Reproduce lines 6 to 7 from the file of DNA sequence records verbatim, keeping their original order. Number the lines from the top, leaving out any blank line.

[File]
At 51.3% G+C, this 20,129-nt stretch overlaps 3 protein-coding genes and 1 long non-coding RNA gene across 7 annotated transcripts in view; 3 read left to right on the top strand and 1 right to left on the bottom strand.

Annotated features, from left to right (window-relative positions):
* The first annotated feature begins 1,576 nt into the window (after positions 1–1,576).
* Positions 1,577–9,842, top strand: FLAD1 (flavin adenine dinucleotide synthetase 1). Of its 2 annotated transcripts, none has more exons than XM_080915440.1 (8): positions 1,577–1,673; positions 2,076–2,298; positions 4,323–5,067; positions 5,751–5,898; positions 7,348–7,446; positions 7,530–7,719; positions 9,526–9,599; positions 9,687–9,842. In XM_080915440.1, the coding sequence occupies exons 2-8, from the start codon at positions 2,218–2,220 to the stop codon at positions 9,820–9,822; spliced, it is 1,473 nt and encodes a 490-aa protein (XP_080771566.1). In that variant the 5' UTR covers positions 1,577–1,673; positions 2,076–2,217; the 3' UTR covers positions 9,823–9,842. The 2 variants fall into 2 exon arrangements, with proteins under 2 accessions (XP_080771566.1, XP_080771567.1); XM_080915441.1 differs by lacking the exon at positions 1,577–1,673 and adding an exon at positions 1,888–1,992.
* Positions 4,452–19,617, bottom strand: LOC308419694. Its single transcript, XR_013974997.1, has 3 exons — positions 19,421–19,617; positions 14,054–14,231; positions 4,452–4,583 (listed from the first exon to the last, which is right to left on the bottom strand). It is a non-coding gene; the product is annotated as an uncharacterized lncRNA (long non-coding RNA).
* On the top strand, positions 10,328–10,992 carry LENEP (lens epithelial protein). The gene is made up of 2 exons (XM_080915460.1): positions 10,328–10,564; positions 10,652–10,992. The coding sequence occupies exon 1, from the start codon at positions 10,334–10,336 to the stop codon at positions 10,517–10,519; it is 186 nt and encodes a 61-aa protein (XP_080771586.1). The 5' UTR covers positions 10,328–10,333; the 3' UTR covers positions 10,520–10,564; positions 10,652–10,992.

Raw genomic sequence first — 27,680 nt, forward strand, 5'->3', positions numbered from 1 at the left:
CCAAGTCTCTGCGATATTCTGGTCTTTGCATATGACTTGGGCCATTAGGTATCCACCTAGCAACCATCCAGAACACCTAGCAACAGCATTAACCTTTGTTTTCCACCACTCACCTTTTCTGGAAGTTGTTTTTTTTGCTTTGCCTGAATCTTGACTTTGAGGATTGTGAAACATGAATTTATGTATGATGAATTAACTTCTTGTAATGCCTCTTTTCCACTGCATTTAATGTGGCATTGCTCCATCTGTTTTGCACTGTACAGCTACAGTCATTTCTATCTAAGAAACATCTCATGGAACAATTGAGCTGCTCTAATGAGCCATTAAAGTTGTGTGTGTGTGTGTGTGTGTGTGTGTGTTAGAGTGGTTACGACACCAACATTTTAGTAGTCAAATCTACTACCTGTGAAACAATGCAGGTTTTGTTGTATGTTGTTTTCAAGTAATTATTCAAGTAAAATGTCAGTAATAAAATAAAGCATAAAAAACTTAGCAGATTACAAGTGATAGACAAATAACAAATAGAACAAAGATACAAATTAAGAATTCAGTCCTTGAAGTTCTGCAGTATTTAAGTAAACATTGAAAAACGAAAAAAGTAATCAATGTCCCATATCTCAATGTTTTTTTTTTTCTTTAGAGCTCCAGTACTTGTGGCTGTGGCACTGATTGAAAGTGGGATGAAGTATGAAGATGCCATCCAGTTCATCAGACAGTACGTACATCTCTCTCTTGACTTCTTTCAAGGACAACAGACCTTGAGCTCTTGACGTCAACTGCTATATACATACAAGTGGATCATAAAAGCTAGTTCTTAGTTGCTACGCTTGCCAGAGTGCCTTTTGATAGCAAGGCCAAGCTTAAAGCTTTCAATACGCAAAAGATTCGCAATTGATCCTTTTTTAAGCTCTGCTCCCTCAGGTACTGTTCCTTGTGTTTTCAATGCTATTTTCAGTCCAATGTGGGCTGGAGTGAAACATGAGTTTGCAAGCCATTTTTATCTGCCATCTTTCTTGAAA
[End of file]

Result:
* On the top strand, positions 10,328–10,992 carry LENEP (lens epithelial protein). The gene is made up of 2 exons (XM_080915460.1): positions 10,328–10,564; positions 10,652–10,992. The coding sequence occupies exon 1, from the start codon at positions 10,334–10,336 to the stop codon at positions 10,517–10,519; it is 186 nt and encodes a 61-aa protein (XP_080771586.1). The 5' UTR covers positions 10,328–10,333; the 3' UTR covers positions 10,520–10,564; positions 10,652–10,992.

Raw genomic sequence first — 27,680 nt, forward strand, 5'->3', positions numbered from 1 at the left: